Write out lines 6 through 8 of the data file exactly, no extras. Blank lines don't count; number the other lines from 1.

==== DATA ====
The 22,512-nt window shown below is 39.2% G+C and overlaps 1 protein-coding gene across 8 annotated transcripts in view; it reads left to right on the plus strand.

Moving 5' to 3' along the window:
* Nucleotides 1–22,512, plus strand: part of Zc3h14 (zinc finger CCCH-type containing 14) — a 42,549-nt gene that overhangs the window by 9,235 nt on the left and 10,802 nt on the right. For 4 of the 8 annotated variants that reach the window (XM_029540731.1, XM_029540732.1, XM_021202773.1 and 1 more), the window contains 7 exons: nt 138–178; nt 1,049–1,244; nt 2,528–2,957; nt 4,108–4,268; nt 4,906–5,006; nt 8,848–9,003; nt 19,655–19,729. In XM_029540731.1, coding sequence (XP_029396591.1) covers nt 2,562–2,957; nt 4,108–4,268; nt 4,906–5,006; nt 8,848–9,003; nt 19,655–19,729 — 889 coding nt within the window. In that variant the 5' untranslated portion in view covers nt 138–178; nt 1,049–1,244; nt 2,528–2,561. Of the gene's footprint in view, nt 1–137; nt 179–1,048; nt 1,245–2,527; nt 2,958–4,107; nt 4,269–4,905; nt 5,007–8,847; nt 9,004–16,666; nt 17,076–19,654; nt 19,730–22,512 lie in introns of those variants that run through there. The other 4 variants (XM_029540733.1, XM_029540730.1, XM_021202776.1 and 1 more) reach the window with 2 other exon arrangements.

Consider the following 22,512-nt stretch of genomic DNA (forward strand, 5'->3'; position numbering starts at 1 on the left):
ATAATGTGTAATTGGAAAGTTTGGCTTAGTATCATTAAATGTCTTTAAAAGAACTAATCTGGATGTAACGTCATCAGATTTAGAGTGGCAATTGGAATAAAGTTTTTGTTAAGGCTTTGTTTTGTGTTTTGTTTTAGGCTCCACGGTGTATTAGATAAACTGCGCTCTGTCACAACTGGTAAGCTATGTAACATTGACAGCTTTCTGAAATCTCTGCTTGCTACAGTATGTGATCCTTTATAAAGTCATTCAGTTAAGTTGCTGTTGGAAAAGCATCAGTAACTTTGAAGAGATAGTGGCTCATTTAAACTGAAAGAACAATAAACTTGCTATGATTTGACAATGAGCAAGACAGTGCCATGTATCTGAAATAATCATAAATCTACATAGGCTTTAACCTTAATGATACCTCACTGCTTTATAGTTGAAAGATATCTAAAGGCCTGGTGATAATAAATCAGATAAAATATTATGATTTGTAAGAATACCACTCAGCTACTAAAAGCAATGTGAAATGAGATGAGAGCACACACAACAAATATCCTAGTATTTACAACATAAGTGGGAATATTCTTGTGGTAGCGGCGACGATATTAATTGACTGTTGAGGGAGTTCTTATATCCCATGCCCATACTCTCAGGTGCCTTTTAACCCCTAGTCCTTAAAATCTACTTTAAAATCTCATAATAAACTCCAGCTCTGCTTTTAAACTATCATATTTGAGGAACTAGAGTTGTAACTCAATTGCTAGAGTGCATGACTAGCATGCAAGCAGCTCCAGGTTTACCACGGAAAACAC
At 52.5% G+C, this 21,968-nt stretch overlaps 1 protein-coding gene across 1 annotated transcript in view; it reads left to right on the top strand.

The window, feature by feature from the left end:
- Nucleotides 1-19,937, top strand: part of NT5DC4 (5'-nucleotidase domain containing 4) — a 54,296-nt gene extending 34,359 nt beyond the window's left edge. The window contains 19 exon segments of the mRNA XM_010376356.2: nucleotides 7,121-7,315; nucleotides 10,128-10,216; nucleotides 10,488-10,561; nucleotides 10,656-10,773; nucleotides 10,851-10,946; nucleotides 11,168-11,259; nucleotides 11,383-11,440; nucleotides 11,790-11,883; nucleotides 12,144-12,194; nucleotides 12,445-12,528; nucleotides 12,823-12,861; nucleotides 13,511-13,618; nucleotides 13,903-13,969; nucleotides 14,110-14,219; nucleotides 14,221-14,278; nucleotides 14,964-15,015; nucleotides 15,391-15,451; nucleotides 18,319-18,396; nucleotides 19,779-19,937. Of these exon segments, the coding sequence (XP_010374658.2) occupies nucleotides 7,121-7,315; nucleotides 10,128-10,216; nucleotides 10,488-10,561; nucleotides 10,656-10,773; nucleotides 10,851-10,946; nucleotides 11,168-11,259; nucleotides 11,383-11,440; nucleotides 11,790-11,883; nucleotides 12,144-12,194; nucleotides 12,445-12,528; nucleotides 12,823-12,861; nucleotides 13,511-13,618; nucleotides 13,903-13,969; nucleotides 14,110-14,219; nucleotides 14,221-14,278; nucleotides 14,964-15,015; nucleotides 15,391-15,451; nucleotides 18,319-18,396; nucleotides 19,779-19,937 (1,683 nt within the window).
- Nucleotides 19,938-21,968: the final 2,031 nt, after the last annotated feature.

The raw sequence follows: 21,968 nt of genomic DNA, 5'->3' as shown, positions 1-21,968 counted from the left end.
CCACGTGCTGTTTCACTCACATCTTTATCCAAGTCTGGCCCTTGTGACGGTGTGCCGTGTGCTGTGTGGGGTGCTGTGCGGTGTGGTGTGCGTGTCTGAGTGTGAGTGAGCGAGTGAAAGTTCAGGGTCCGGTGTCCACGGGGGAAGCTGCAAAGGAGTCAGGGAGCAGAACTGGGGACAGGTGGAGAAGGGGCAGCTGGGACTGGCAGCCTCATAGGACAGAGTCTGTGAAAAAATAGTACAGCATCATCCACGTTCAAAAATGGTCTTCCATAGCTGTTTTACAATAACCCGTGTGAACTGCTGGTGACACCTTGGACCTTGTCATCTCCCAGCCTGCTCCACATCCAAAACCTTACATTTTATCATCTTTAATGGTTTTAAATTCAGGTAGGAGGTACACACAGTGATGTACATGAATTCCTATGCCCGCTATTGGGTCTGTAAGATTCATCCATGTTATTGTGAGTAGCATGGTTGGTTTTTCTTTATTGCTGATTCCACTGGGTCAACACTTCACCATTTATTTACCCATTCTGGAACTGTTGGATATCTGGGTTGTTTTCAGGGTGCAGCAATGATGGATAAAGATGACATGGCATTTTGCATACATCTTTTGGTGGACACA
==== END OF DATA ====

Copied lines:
At 52.5% G+C, this 21,968-nt stretch overlaps 1 protein-coding gene across 1 annotated transcript in view; it reads left to right on the top strand.

The window, feature by feature from the left end:
- Nucleotides 1-19,937, top strand: part of NT5DC4 (5'-nucleotidase domain containing 4) — a 54,296-nt gene extending 34,359 nt beyond the window's left edge. The window contains 19 exon segments of the mRNA XM_010376356.2: nucleotides 7,121-7,315; nucleotides 10,128-10,216; nucleotides 10,488-10,561; nucleotides 10,656-10,773; nucleotides 10,851-10,946; nucleotides 11,168-11,259; nucleotides 11,383-11,440; nucleotides 11,790-11,883; nucleotides 12,144-12,194; nucleotides 12,445-12,528; nucleotides 12,823-12,861; nucleotides 13,511-13,618; nucleotides 13,903-13,969; nucleotides 14,110-14,219; nucleotides 14,221-14,278; nucleotides 14,964-15,015; nucleotides 15,391-15,451; nucleotides 18,319-18,396; nucleotides 19,779-19,937. Of these exon segments, the coding sequence (XP_010374658.2) occupies nucleotides 7,121-7,315; nucleotides 10,128-10,216; nucleotides 10,488-10,561; nucleotides 10,656-10,773; nucleotides 10,851-10,946; nucleotides 11,168-11,259; nucleotides 11,383-11,440; nucleotides 11,790-11,883; nucleotides 12,144-12,194; nucleotides 12,445-12,528; nucleotides 12,823-12,861; nucleotides 13,511-13,618; nucleotides 13,903-13,969; nucleotides 14,110-14,219; nucleotides 14,221-14,278; nucleotides 14,964-15,015; nucleotides 15,391-15,451; nucleotides 18,319-18,396; nucleotides 19,779-19,937 (1,683 nt within the window).